Saturday, February 14, 2009

A Poem?

Autumn’s Fruits
By Chad Sparks
January 6, 2009

With autumn leaves, more color glares:
Apples, grapes, persimmons, pears!
My favorite time of year you are.
In winter longing from afar
The icy wind blows through the boughs
I see my breath and hear snowplows.
The springtime and her fragrant blooms
Woven on God Almighty’s looms
Do not compare to fall’s sweet fruits
‘Een though the trees dress in pink suits.
The summer comes with heat and storm
Mosquitoes, flies, and gnats all swarm.
Sweat, humidity, and haze
Make my heart long for the days
Of harvest season’s tasty wares
Apples, grapes, persimmons, pears!

I’m not a poet. I rarely read poetry. But I do write things in verse from time to time—things that are usually kept between God and me. Poetry is an ancient form of expression that seems less popular than it once was. I’m not sure why.

I first wrote this poem when my daughter Duncan had an art assignment to find a poem she liked and to paint several pictures in response. However, getting the proverbial cart before the horse, she really wanted to paint pictures of fruit and figured that she would be able to easily find a poem about fruit so she just began painting. When the assignment’s due date drew near, she began searching for a poem and could not find one. The whole family searched. Finally, the night before it was due, Duncan went to bed in tears. I decided I’d just try to write one for her. I began just fooling around, using the fruit in her paintings (Apples, oranges, cherries, and pears). As it developed, I started thinking about it and my heart began to get into it. I do love Autumn and the fruits thereof. I chose to change the oranges and cherries to more appropriate fall fruits for East Tennessee (oranges don’t grow here and cherries come out in early summer). Grapes and persimmons grow wild and are fruits that I have frequently enjoyed in the woods as I grew up. Apples and pears are dear to my heart as fall fruits—my grandparents had trees with both, and fall was a time that they made jellies, pies, and other delectables. Fall is my favorite time of year for many reasons: football, hunting, leaves changing color, climate. But there were some deeper symbols emerging as I wrote.

I began to consider the different “seasons” in life. The autumn of life is what I am entering. I have passed the spring (childhood and youth) and summer (college, marriage, and young adulthood). I have kids who are growing older quickly. It is that season of life that we tend to long for all our lives a time we enjoy the “fruit” of our labor, education, and decisions. Truth is, I love this season of life. I find I do not want it to pass. I savor every day as I do fall and its fruits. I do not look forward to “winter” when I will surely long for that season just gone by, when health is fleeting, home is empty of kids, and limbs are cold. Spring (childhood and youth) is a wonderful time. All is abloom. Sovereign God is the one who made us and gives us gifts that grow into the rewards (fruit) of adulthood. Young adulthood (summer) is hot (with activity and passion) and stormy. There are many hazards and discomforts amongst the otherwise good bustle. Finding a mate, having children, starting a career, moving, etc. are par for the course. They make us long for when the fruit ripen, days shorten, weather moderates, colors appear with vigor, and harvest.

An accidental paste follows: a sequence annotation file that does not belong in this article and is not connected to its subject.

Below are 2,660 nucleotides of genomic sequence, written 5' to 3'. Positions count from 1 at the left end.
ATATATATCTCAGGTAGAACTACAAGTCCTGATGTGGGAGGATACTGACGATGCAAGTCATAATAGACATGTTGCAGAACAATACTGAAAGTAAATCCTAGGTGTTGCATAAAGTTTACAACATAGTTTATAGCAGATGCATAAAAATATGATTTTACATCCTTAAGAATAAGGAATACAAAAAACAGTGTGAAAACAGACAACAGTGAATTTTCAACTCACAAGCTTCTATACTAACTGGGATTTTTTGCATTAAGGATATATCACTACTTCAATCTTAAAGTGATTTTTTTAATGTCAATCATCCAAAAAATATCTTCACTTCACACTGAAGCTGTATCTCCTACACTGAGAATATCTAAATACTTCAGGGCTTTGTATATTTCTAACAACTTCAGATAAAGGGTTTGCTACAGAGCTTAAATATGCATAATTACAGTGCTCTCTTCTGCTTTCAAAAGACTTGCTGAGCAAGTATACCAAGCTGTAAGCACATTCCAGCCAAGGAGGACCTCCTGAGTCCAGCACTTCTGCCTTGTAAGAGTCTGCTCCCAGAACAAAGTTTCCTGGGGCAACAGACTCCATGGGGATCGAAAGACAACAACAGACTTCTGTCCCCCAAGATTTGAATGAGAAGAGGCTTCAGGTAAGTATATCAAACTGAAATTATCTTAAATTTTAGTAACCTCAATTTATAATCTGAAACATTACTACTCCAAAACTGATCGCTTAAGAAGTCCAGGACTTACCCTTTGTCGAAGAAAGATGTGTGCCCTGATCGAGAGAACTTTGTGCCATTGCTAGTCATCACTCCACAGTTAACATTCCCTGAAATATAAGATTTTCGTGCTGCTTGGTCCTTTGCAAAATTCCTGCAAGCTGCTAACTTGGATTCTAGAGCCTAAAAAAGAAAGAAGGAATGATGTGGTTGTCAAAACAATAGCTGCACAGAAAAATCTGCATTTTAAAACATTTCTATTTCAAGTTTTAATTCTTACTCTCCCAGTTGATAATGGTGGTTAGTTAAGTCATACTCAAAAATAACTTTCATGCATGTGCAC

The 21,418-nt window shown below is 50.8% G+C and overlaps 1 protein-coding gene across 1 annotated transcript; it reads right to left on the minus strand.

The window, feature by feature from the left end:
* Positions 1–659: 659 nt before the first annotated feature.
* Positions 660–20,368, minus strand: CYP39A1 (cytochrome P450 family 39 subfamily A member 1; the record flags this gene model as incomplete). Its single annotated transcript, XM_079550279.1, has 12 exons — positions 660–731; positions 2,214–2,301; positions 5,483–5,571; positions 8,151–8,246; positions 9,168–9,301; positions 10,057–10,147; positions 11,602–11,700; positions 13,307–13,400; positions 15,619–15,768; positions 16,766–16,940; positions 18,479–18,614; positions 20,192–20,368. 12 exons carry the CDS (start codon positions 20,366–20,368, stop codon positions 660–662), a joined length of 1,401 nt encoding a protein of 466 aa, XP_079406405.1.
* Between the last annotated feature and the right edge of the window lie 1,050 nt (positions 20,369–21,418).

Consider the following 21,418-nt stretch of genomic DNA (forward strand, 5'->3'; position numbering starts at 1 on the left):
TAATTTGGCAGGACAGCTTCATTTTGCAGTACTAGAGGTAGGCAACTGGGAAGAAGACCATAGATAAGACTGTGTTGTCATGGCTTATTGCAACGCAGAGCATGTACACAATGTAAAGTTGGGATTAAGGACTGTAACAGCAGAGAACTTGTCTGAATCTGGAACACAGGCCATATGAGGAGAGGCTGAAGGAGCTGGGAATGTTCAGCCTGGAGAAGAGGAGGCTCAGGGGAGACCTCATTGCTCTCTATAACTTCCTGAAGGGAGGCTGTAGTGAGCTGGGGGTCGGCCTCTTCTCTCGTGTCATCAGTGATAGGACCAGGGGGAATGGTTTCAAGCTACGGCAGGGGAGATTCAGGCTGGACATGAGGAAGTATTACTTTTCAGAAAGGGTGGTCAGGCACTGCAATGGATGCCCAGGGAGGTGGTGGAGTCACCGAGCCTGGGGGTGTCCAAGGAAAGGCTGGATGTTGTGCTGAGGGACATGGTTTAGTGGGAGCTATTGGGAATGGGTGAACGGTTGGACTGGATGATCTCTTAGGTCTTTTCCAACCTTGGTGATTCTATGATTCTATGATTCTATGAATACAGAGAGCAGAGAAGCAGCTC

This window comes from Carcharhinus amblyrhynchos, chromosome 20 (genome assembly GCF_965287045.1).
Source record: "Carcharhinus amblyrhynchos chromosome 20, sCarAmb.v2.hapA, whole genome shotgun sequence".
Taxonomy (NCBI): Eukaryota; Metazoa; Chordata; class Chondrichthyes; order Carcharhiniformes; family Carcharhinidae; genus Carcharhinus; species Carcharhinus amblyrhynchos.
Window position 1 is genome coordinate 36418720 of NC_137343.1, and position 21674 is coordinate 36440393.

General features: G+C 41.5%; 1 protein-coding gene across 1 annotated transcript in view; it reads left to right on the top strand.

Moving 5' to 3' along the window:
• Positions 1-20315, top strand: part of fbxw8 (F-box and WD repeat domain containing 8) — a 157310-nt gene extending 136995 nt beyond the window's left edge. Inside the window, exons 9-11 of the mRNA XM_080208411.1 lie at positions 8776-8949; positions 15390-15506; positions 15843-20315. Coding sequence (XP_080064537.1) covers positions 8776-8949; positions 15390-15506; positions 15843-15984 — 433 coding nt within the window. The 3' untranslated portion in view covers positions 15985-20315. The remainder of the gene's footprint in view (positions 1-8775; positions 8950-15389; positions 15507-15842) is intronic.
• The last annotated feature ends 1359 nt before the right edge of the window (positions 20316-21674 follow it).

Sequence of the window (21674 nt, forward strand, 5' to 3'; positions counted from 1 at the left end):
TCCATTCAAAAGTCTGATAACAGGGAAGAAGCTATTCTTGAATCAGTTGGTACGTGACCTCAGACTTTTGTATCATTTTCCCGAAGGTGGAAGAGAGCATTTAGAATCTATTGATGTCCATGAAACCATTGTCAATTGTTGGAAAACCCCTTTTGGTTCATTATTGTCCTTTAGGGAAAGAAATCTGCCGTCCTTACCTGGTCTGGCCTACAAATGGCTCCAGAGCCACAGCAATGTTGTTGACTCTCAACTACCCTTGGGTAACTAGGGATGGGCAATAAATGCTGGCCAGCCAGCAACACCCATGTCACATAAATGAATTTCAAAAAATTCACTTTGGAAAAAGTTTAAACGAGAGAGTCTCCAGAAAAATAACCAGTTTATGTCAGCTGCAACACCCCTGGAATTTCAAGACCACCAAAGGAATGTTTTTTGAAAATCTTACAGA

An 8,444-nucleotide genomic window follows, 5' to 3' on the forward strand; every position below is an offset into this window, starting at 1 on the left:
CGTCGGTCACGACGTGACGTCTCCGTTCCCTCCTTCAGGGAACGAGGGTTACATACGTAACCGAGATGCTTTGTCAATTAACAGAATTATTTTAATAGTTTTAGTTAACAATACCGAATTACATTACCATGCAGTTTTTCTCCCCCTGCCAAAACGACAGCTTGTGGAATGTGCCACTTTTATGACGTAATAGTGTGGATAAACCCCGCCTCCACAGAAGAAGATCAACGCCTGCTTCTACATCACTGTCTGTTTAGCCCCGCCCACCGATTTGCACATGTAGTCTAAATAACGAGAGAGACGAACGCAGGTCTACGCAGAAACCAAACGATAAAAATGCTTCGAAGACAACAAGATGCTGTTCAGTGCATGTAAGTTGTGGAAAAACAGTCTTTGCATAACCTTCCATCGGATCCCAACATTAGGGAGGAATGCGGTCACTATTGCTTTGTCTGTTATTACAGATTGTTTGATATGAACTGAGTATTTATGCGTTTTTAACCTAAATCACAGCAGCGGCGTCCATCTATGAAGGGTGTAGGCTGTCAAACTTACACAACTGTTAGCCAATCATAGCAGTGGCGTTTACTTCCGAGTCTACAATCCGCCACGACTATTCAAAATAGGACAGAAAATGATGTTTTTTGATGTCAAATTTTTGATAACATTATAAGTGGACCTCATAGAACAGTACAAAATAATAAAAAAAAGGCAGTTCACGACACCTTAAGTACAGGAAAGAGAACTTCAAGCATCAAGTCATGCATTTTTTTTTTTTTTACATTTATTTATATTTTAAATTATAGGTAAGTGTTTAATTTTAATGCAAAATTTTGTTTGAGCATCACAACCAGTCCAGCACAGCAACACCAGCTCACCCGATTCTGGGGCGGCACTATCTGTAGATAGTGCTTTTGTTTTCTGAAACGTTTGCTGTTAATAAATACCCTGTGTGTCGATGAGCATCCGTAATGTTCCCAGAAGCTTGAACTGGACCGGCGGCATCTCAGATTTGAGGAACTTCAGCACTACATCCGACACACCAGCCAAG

On an even deeper level, fall can also serve as a spiritual metaphor. Notice the order: icy winter can symbolize the death and emptiness of a person in sin before regeneration. Springtime is that period after new birth. It is full of color and excitement. God is the one who gives forgiveness and life. Summer is when great growth occurs but with it come the bugs and heat and storm of reality as the newness of the faith wears off. Haze symbolizes the way black and white can seem to become grey when the believer is exposed to the influence of less-than-committed Christians and less-than-biblical compromises. Then harvest comes. In truth, there are many “harvests” for the Christian. Many come early. Some like trees and vines take years of patient cultivation before bearing fruit. But they keep bearing year after year, indeed for eternity!

Duncan turned in the poem with her art and the teacher liked it. Duncan didn’t even know that I had written it. Kind of cool!

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